BARBARA WALTERS: Let's move it along a little bit because you did make that historic decision to say you're in favor of gay marriage. There are 30 states which are not. But there are also federal laws that impinge on the rights of gays. They can't file a joint income tax reports. They don't have social security that they can pass to each other. Will you now fight for a federal bill that gives the same rights to heterosexuals that the federal bill now does not give to gays?
PRESIDENT BARACK OBAMA: Well, keep in mind, on issues of social security, a lot of this has to do with what's called the defense of marriage act, DOMA. It's been passed originally when Hawaii started making noises about recognizing same-sex marriage. The idea was, we don't want that drifting into the federal government.
WHOOPI GOLDBERG: Right.
OBAMA: And this is part of the reason why my justice department has said to the courts, we don't think the Defense of Marriage Act is constitutional. This is something that historically had been determined at the state level. And, you know, part of my -- you know, believing ultimately that civil unions weren't sufficient, and I'd been a longtime supporter of civil unions, for same-sex couples, was partly because of the issue of you know, social security benefits, other laws, state benefits, things like that. You know, part of it was also just knowing friends and family, uh, people that I had gotten to know who had these wonderful relationships. And they'd say to me, you know what, the words matter. So even though you're a strong supporter of civil unions, somehow, it still says that we're different.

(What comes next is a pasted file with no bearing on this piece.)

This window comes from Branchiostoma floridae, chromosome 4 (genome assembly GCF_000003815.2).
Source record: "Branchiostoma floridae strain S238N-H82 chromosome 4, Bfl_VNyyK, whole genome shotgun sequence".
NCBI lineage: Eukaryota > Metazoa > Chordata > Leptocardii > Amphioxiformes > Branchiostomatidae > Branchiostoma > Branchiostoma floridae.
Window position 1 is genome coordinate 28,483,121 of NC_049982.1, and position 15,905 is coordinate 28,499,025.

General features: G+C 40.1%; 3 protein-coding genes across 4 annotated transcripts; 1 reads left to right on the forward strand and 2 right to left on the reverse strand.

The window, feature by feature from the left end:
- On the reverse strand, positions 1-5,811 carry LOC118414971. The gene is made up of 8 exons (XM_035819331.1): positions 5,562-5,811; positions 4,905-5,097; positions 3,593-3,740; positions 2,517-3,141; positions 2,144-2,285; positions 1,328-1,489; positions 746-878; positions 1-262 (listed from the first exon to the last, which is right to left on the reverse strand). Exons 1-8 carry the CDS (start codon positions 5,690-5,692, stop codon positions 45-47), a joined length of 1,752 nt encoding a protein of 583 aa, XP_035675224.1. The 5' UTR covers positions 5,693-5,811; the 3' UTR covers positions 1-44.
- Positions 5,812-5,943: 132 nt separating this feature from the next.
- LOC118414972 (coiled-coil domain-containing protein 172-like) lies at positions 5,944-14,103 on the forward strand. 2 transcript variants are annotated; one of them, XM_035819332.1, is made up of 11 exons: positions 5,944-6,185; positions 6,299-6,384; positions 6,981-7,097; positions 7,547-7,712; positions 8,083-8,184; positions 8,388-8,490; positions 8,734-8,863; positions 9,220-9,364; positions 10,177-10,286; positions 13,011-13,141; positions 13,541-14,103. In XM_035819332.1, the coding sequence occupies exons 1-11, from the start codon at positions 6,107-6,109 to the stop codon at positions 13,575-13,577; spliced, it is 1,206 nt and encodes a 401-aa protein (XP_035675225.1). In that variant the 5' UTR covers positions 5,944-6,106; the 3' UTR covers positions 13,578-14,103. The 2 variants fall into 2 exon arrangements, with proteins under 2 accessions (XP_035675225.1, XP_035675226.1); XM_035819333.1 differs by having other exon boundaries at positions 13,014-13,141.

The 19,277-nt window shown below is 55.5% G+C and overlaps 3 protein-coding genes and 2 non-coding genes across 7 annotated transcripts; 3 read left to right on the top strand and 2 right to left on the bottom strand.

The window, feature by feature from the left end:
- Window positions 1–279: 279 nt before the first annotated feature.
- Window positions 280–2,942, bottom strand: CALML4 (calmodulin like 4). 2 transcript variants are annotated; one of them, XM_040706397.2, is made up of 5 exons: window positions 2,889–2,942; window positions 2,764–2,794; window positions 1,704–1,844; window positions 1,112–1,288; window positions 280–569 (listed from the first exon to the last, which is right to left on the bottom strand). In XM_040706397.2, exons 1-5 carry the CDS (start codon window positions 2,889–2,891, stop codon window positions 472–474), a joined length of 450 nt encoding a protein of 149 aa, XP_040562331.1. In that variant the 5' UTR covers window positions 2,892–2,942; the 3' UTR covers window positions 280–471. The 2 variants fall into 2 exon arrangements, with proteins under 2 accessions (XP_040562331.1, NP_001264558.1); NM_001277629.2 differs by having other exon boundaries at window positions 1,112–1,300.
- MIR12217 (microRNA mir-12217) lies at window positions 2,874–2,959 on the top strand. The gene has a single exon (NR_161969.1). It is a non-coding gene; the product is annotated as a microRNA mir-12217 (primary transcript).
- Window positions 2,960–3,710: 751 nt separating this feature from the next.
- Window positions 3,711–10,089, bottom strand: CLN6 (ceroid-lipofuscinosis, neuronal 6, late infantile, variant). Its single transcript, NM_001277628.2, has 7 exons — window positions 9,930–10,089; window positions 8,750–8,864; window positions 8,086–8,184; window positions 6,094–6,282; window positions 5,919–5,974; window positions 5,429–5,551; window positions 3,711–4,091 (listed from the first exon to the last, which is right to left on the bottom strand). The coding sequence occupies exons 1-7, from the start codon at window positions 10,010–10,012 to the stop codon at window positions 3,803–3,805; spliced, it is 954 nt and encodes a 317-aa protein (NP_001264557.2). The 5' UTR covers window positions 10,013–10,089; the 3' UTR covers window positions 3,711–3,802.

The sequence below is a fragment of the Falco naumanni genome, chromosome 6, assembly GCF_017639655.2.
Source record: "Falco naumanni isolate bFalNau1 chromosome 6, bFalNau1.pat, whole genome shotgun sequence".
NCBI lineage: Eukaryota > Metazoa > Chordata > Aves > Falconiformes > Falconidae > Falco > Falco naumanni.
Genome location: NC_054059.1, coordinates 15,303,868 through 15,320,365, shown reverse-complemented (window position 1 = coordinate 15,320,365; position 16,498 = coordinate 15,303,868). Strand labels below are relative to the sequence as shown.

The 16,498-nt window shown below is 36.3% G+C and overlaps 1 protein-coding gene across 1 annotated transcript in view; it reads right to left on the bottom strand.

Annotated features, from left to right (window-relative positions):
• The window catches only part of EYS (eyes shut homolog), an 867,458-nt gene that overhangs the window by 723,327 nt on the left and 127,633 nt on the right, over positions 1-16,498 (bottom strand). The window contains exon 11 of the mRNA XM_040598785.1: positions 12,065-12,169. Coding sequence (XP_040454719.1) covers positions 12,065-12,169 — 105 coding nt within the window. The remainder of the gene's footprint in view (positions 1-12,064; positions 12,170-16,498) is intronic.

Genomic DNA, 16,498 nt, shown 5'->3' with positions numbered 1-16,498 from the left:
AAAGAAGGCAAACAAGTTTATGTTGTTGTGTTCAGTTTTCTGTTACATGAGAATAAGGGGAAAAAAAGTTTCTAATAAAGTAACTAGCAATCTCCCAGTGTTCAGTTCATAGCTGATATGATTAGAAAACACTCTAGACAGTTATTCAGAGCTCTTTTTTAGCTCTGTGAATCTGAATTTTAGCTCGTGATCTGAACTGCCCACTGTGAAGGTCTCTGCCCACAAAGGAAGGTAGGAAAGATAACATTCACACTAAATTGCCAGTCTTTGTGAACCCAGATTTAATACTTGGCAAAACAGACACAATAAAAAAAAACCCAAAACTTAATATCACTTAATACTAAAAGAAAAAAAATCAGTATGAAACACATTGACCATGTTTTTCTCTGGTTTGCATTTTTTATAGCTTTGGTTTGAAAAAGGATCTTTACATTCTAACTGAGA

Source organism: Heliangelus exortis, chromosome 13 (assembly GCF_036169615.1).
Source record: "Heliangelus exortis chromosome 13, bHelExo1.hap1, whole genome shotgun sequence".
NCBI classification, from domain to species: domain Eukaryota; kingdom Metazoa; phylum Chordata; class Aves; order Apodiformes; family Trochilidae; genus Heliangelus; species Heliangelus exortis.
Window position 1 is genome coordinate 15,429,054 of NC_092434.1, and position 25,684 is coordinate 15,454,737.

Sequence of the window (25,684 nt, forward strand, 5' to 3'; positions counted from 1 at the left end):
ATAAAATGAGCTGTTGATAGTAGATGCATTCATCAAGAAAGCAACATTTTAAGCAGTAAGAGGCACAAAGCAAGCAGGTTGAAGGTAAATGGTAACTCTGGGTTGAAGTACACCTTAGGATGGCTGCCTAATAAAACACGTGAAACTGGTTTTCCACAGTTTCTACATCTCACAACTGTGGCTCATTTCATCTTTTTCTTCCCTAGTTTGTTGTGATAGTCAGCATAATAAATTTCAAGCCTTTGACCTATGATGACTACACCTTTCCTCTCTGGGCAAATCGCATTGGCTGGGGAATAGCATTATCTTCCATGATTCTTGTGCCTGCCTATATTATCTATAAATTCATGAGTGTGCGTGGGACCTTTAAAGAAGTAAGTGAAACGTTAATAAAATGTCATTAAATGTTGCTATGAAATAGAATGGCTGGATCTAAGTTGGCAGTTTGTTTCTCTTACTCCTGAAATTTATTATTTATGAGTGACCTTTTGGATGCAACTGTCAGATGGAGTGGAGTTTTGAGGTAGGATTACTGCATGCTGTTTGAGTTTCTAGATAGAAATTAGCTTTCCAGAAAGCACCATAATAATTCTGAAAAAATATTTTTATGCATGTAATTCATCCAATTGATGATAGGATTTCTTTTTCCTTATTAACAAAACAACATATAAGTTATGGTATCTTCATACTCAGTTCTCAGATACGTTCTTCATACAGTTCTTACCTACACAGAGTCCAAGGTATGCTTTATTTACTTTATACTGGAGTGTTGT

WALTERS: State taxes, income taxes, things like that.
ELISABETH HASSELBECK: Sure.
OBAMA: And that particular set of conversations that I had is ultimately what led me to this conclusion.
BARBARA WALTERS: Well, you've talked about talking with your Attorney General. Will you personally fight to repeal that act?